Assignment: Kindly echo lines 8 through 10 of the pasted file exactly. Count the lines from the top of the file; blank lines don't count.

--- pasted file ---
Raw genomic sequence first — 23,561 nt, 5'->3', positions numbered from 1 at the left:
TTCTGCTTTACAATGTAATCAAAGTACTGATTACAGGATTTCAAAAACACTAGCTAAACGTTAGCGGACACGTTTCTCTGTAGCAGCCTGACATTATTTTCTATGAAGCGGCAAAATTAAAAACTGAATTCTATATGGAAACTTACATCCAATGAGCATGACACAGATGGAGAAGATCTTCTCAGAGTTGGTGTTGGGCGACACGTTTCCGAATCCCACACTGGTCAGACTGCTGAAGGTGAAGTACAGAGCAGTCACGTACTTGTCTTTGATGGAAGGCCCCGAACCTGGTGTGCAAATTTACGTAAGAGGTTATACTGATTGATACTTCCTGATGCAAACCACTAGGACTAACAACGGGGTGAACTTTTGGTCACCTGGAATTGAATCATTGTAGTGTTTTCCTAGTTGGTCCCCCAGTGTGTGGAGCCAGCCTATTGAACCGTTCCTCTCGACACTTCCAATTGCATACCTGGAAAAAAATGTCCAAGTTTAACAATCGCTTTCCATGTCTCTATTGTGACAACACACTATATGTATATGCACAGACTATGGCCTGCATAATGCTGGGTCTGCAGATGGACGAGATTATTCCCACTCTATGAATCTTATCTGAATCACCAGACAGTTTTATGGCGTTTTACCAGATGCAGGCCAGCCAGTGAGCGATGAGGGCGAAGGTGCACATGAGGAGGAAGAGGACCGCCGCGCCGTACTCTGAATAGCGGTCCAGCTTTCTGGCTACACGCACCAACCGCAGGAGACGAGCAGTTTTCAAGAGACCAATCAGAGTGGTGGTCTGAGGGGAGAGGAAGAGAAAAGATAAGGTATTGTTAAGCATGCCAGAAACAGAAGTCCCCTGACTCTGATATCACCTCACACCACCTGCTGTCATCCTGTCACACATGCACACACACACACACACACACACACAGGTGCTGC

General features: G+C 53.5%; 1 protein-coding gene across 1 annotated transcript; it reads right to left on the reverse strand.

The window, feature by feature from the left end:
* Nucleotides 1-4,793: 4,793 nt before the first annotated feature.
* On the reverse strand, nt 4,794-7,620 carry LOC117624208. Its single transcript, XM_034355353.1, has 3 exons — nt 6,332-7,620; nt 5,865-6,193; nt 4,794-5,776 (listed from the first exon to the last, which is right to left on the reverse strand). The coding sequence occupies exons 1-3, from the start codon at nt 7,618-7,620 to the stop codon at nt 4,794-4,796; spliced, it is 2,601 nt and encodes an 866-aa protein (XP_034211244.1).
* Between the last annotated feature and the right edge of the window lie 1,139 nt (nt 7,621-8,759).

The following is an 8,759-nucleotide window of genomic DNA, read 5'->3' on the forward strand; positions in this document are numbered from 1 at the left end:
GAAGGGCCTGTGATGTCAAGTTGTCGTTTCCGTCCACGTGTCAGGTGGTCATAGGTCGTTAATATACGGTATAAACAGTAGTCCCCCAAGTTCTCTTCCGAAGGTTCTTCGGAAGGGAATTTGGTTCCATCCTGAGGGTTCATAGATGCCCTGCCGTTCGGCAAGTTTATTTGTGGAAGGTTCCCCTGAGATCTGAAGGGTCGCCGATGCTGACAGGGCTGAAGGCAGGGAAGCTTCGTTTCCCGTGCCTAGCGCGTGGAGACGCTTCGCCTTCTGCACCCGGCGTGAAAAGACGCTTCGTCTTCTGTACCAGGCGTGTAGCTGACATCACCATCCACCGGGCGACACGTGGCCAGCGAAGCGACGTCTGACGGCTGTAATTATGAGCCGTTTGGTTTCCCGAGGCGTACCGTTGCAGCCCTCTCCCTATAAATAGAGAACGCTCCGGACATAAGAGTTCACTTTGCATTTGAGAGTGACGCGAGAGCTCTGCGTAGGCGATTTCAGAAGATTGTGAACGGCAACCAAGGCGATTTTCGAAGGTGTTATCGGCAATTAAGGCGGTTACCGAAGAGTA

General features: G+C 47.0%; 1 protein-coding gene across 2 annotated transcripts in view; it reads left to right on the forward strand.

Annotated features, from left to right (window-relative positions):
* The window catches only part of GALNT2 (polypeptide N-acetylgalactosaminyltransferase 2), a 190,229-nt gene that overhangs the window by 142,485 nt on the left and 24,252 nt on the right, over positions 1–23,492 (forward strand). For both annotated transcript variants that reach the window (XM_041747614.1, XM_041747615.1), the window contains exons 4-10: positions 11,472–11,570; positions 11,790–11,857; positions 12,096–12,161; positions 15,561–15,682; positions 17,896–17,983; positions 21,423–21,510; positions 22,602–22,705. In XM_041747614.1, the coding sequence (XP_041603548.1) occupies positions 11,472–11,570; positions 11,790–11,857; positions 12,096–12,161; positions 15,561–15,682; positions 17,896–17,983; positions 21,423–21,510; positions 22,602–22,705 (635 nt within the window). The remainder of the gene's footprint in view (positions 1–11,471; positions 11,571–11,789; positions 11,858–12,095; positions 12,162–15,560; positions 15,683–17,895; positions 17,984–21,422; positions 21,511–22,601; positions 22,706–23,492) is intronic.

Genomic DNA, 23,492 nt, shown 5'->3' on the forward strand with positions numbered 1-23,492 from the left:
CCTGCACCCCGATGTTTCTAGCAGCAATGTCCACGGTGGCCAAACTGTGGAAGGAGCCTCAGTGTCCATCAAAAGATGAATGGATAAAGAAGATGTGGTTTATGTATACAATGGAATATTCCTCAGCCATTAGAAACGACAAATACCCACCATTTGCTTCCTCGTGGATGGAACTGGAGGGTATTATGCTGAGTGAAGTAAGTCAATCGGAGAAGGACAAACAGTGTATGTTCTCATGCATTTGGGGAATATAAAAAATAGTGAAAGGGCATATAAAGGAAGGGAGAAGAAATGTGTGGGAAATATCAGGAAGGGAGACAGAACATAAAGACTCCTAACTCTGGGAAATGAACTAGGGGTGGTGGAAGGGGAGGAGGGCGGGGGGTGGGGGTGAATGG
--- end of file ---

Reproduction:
The following is an 8,759-nucleotide window of genomic DNA, read 5'->3' on the forward strand; positions in this document are numbered from 1 at the left end:
GAAGGGCCTGTGATGTCAAGTTGTCGTTTCCGTCCACGTGTCAGGTGGTCATAGGTCGTTAATATACGGTATAAACAGTAGTCCCCCAAGTTCTCTTCCGAAGGTTCTTCGGAAGGGAATTTGGTTCCATCCTGAGGGTTCATAGATGCCCTGCCGTTCGGCAAGTTTATTTGTGGAAGGTTCCCCTGAGATCTGAAGGGTCGCCGATGCTGACAGGGCTGAAGGCAGGGAAGCTTCGTTTCCCGTGCCTAGCGCGTGGAGACGCTTCGCCTTCTGCACCCGGCGTGAAAAGACGCTTCGTCTTCTGTACCAGGCGTGTAGCTGACATCACCATCCACCGGGCGACACGTGGCCAGCGAAGCGACGTCTGACGGCTGTAATTATGAGCCGTTTGGTTTCCCGAGGCGTACCGTTGCAGCCCTCTCCCTATAAATAGAGAACGCTCCGGACATAAGAGTTCACTTTGCATTTGAGAGTGACGCGAGAGCTCTGCGTAGGCGATTTCAGAAGATTGTGAACGGCAACCAAGGCGATTTTCGAAGGTGTTATCGGCAATTAAGGCGGTTACCGAAGAGTA

General features: G+C 47.0%; 1 protein-coding gene across 2 annotated transcripts in view; it reads left to right on the forward strand.